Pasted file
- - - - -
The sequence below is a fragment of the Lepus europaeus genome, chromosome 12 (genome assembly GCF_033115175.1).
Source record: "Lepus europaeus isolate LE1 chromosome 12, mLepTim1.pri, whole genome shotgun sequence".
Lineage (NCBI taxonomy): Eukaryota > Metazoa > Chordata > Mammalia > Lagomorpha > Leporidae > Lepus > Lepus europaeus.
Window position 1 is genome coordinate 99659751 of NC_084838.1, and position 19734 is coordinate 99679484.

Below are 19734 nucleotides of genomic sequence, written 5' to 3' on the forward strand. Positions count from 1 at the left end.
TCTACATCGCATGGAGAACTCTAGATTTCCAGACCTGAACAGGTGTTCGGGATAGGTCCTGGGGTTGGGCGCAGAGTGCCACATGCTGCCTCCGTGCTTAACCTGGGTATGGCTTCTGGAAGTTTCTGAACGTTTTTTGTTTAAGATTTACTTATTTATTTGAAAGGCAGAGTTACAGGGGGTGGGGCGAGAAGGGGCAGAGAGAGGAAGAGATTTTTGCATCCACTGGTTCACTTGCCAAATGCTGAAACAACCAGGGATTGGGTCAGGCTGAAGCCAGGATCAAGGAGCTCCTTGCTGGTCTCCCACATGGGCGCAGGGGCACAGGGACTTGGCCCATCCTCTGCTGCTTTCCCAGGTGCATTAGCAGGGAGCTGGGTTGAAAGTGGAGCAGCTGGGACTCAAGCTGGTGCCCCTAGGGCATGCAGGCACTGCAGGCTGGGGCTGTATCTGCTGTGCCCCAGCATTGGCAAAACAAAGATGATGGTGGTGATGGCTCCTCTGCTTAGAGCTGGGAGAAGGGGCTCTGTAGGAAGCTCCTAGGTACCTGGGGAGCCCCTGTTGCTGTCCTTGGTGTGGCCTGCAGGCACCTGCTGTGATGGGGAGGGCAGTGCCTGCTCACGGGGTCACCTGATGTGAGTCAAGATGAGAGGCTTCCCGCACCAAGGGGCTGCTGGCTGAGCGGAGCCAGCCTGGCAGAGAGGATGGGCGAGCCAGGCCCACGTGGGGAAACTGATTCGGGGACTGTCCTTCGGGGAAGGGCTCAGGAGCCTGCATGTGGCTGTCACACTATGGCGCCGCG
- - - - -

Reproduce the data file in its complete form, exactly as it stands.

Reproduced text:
The sequence below is a fragment of the Lepus europaeus genome, chromosome 12 (genome assembly GCF_033115175.1).
Source record: "Lepus europaeus isolate LE1 chromosome 12, mLepTim1.pri, whole genome shotgun sequence".
Lineage (NCBI taxonomy): Eukaryota > Metazoa > Chordata > Mammalia > Lagomorpha > Leporidae > Lepus > Lepus europaeus.
Window position 1 is genome coordinate 99659751 of NC_084838.1, and position 19734 is coordinate 99679484.

Below are 19734 nucleotides of genomic sequence, written 5' to 3' on the forward strand. Positions count from 1 at the left end.
TCTACATCGCATGGAGAACTCTAGATTTCCAGACCTGAACAGGTGTTCGGGATAGGTCCTGGGGTTGGGCGCAGAGTGCCACATGCTGCCTCCGTGCTTAACCTGGGTATGGCTTCTGGAAGTTTCTGAACGTTTTTTGTTTAAGATTTACTTATTTATTTGAAAGGCAGAGTTACAGGGGGTGGGGCGAGAAGGGGCAGAGAGAGGAAGAGATTTTTGCATCCACTGGTTCACTTGCCAAATGCTGAAACAACCAGGGATTGGGTCAGGCTGAAGCCAGGATCAAGGAGCTCCTTGCTGGTCTCCCACATGGGCGCAGGGGCACAGGGACTTGGCCCATCCTCTGCTGCTTTCCCAGGTGCATTAGCAGGGAGCTGGGTTGAAAGTGGAGCAGCTGGGACTCAAGCTGGTGCCCCTAGGGCATGCAGGCACTGCAGGCTGGGGCTGTATCTGCTGTGCCCCAGCATTGGCAAAACAAAGATGATGGTGGTGATGGCTCCTCTGCTTAGAGCTGGGAGAAGGGGCTCTGTAGGAAGCTCCTAGGTACCTGGGGAGCCCCTGTTGCTGTCCTTGGTGTGGCCTGCAGGCACCTGCTGTGATGGGGAGGGCAGTGCCTGCTCACGGGGTCACCTGATGTGAGTCAAGATGAGAGGCTTCCCGCACCAAGGGGCTGCTGGCTGAGCGGAGCCAGCCTGGCAGAGAGGATGGGCGAGCCAGGCCCACGTGGGGAAACTGATTCGGGGACTGTCCTTCGGGGAAGGGCTCAGGAGCCTGCATGTGGCTGTCACACTATGGCGCCGCG